Weekly Word Watch: Mangkhut, sleazecore, and ‘spresm’
On this week’s Word Watch, our selections for you range from extreme weather to anticlimaxes and sleazy words to sleazy fashion.
Severe weather visited several parts of the globe this week, with Hurricane Florence ravaging the Carolinas and Storm Ali gusting over Ireland and the UK. In the Pacific, another storm claimed scores of lives: Typhoon Mangkhut.
Mangkhut is a less familiar name to Westerners than Florence or Ali. Pronounced along the lines of mung–cut, Mangkhut is a Thai name for the mangosteen. The mangosteen is a purple, apple-sized, tropical fruit with juicy white flesh. It’s native to Southeast Asia, and its name – attested in English in the late 16th century – ultimately comes from a Malay word for the fruit.
For storms in the UK and Ireland, each country’s national meteorological services (Mets) alternate between male and female names in an alphabetical set chosen for the season. For Atlantic hurricanes, the World Meteorological Organization (WMO) follows a similar procedure. The WMO’s Typhoon Committee oversees the naming of typhoons in the Western North Pacific and South China Sea, with members from 14 nations represented in the region each supplying 10 names. These are not alphabetically ordered nor restricted to personal names, as we see in the case of Mangkhut.
According to the WMO, member nations can use different names for their internal coverage, as the Philippines did in calling the typhoon Ompong, an Indonesian meaning ‘toothless’ or ‘powerless’. For all the optimism of the appellation, Ompong still sadly took at least 80 lives there.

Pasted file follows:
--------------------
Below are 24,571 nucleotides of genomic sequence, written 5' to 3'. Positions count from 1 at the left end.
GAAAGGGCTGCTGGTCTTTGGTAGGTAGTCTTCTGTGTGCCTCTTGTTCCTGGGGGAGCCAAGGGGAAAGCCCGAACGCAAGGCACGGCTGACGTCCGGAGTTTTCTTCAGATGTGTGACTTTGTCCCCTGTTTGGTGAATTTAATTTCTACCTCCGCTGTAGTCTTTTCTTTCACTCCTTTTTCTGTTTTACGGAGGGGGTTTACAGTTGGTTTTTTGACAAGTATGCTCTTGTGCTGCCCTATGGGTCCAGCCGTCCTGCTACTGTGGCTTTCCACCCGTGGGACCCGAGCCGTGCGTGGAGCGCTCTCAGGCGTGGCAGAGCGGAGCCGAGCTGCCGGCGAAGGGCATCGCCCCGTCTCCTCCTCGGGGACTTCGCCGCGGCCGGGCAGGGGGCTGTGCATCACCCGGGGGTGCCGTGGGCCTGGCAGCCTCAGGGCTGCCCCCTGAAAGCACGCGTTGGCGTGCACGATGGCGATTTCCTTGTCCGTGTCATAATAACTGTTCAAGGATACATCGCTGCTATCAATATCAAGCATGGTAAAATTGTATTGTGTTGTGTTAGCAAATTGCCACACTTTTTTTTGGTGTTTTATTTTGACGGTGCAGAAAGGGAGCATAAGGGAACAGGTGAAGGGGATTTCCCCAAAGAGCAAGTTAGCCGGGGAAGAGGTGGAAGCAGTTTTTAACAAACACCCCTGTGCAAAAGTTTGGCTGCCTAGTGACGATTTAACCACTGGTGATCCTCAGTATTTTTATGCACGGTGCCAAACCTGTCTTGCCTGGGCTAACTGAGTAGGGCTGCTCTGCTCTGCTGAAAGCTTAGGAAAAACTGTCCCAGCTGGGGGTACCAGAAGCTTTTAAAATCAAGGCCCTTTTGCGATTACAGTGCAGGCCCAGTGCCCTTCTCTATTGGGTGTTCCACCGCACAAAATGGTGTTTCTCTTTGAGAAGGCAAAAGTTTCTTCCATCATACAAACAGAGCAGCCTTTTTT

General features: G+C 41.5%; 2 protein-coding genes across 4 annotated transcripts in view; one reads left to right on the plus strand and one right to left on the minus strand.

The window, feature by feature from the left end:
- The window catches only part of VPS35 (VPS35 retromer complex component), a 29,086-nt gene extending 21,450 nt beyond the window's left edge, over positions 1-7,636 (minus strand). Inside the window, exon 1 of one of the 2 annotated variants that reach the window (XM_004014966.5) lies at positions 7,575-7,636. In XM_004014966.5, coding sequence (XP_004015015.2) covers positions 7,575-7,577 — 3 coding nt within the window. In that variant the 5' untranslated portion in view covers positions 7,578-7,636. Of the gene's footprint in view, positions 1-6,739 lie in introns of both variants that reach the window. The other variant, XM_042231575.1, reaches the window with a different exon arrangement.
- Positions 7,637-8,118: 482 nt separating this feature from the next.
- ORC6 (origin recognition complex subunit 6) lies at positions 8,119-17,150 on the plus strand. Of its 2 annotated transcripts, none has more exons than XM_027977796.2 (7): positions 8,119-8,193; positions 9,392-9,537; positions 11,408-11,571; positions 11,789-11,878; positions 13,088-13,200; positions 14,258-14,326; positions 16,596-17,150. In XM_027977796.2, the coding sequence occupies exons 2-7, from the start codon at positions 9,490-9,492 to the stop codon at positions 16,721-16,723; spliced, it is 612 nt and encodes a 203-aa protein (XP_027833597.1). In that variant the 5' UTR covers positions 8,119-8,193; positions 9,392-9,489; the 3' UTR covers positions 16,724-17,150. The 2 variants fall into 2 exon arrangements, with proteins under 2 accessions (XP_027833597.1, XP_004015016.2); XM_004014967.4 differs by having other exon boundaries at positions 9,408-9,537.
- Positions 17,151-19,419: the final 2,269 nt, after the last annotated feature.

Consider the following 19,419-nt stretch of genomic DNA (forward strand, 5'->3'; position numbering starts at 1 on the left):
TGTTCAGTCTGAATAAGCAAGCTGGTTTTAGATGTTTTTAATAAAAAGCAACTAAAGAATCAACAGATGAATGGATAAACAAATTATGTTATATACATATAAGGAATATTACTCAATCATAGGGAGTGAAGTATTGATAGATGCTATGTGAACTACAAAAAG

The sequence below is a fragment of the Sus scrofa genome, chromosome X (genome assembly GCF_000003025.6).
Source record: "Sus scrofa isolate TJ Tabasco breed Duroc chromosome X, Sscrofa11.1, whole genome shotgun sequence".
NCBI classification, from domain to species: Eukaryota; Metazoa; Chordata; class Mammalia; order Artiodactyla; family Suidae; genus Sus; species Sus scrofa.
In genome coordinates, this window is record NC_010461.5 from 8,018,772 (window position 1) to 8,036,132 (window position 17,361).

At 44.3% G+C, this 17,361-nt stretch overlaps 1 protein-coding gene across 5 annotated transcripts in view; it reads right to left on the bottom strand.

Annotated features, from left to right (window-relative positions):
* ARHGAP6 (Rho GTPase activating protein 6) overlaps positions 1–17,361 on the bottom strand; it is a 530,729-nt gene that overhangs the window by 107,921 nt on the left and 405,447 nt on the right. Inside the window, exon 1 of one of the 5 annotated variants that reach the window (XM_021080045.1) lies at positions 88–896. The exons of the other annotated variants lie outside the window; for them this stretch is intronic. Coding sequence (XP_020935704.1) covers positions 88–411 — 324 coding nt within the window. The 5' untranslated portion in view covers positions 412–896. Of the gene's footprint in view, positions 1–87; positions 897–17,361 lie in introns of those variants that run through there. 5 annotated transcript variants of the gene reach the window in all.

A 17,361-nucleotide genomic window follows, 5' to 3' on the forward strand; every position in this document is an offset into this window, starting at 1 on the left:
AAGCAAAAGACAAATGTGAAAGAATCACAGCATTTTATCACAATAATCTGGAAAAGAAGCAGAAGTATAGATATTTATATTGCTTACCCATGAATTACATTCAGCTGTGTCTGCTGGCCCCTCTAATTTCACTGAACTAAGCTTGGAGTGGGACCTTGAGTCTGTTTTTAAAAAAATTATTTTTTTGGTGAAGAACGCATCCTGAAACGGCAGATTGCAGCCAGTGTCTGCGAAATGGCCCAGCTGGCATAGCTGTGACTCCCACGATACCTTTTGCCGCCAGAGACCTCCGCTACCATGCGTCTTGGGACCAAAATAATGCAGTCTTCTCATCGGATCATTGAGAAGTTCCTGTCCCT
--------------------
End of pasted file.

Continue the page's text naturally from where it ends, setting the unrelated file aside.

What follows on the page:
A California professor, Christine Blasey Ford, accused US President Donald Trump’s Supreme Court nominee, Bret Kavanaugh, of sexual assault at a party when they were in secondary school in the 1980s. Answering the charges, Carrie Severino, a lawyer who is avidly supportive of Kavanaugh, told CNN: ‘Well look, [Ford’s] allegations cover up a whole range of conduct, from boorishness to rough horseplay to actual attempted rape’.
Severino’s choice of horseplay met with outcry, with critics saying it at once ignores the severity of Ford’s accusations and dismisses sexual violence as normal, boyish roughhousing. Trump himself caused similar outrage when he characterized his infamous Access Hollywood remarks – notably including a vulgar description of molesting female genitalia – as ‘locker room’ talk in 2016.
While making headlines in 2018, horseplay is an old word. The Oxford English Dictionary has recorded it as early as 1590 for ‘rough, boisterous play’ that goes too far. The OED also notes an obsolete sense of horseplay for theatrical performances that actually involves equines. The word seems to derive from the way horses have been observed to escalate a frolic into a fight.
As for horseplay’s common counterpart, roughhousing is so far first evidenced as the noun roughhouse for a ‘brawl’ in American English in the late 1800s. The origin is uncertain. The OED notes British newspapers describing fights at homes or inns as rough houses but also considers use of rough house as a sometime 19th-century term for shelters for vagrant children.